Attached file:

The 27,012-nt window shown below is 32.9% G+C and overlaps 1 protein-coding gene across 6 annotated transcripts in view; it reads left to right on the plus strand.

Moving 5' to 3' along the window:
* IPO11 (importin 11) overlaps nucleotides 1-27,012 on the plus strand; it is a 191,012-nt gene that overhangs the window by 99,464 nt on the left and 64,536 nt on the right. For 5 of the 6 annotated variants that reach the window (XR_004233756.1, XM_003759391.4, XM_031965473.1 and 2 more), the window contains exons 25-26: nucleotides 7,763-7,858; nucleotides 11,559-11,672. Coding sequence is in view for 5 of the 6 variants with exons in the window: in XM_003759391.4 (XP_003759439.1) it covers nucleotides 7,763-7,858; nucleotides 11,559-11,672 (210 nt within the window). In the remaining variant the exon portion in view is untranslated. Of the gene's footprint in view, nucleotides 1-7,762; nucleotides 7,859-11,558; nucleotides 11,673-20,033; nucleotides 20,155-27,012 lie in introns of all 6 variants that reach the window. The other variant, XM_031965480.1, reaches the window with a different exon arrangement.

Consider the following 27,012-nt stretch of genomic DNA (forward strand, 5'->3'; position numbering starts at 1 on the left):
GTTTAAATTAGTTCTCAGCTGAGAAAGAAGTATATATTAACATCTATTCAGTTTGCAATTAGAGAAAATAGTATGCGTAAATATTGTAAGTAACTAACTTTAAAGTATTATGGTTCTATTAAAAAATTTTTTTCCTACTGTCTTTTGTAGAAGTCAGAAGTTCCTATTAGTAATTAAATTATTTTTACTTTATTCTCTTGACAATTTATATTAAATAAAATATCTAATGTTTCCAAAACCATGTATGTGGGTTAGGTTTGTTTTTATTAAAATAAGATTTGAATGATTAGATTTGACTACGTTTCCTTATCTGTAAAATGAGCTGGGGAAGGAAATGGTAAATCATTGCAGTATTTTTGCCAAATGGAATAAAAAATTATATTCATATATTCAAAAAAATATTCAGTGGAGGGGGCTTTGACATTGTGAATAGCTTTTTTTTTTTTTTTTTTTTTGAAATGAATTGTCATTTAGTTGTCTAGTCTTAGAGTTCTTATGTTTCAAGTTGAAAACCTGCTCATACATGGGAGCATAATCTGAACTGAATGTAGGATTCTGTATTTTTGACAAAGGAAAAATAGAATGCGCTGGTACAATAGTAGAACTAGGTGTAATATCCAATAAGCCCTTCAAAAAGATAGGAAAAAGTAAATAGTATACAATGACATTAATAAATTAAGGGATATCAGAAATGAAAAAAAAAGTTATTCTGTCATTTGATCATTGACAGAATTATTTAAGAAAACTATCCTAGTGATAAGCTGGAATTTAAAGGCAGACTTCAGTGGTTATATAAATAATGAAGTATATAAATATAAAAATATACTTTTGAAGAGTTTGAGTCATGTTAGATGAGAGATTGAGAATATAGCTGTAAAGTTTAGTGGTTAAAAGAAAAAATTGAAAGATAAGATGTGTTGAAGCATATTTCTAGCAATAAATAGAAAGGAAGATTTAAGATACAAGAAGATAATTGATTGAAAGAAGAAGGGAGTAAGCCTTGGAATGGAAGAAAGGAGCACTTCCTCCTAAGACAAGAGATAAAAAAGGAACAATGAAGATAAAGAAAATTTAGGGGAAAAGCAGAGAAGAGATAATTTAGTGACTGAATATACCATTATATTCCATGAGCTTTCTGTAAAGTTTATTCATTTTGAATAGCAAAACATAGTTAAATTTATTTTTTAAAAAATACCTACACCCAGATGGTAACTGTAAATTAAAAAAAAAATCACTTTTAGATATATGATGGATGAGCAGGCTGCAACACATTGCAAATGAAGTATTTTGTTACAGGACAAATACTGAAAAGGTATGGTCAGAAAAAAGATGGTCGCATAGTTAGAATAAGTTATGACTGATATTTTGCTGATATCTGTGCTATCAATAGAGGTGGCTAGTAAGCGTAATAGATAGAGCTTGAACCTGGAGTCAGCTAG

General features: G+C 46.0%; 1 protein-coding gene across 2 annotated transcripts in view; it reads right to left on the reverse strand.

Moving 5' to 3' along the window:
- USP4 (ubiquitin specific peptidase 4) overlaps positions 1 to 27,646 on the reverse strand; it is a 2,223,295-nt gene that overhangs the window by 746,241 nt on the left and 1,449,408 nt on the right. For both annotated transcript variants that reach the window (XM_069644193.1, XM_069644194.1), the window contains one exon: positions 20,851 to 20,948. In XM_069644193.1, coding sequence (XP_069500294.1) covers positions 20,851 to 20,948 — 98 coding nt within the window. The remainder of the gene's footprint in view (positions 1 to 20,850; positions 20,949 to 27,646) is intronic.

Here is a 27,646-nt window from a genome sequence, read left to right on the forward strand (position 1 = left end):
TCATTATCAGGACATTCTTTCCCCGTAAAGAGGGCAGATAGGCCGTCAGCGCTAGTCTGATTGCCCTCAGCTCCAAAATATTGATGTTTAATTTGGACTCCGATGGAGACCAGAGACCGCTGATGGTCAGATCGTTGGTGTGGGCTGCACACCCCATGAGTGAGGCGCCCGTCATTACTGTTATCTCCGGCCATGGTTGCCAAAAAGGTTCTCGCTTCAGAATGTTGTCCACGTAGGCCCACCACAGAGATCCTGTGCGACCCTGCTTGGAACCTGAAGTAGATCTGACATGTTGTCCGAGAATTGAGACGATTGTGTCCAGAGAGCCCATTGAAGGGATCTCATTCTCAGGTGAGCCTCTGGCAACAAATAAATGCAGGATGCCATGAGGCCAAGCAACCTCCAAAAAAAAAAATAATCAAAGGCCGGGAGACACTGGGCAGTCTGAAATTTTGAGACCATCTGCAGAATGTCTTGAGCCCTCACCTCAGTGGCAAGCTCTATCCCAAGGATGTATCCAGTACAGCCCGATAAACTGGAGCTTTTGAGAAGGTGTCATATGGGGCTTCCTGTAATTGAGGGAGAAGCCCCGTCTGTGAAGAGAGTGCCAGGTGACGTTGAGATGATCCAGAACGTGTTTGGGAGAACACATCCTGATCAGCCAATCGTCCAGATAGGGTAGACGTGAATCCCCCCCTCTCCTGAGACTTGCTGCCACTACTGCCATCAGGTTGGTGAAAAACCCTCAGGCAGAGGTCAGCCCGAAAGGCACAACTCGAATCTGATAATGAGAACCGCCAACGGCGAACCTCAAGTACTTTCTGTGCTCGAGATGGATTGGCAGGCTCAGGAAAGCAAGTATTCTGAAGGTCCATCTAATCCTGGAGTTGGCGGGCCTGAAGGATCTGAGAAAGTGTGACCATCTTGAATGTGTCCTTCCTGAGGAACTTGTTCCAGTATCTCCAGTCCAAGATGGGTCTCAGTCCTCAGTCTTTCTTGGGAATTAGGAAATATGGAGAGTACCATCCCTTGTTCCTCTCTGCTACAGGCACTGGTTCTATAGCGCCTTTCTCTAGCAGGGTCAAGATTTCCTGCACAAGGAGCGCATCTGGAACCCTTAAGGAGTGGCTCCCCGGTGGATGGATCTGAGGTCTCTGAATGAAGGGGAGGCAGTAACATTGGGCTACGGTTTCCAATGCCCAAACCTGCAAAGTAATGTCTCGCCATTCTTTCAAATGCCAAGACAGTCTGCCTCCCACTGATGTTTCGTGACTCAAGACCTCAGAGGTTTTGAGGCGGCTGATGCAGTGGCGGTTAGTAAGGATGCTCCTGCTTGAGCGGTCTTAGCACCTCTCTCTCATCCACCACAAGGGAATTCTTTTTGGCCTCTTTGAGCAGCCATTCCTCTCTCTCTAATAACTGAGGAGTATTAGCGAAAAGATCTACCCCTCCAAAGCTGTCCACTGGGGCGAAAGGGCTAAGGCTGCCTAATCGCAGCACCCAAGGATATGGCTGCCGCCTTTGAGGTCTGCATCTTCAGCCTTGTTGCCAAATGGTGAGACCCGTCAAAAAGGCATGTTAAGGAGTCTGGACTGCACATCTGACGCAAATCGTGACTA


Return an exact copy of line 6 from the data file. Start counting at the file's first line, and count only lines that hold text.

General features: G+C 46.0%; 1 protein-coding gene across 2 annotated transcripts in view; it reads right to left on the reverse strand.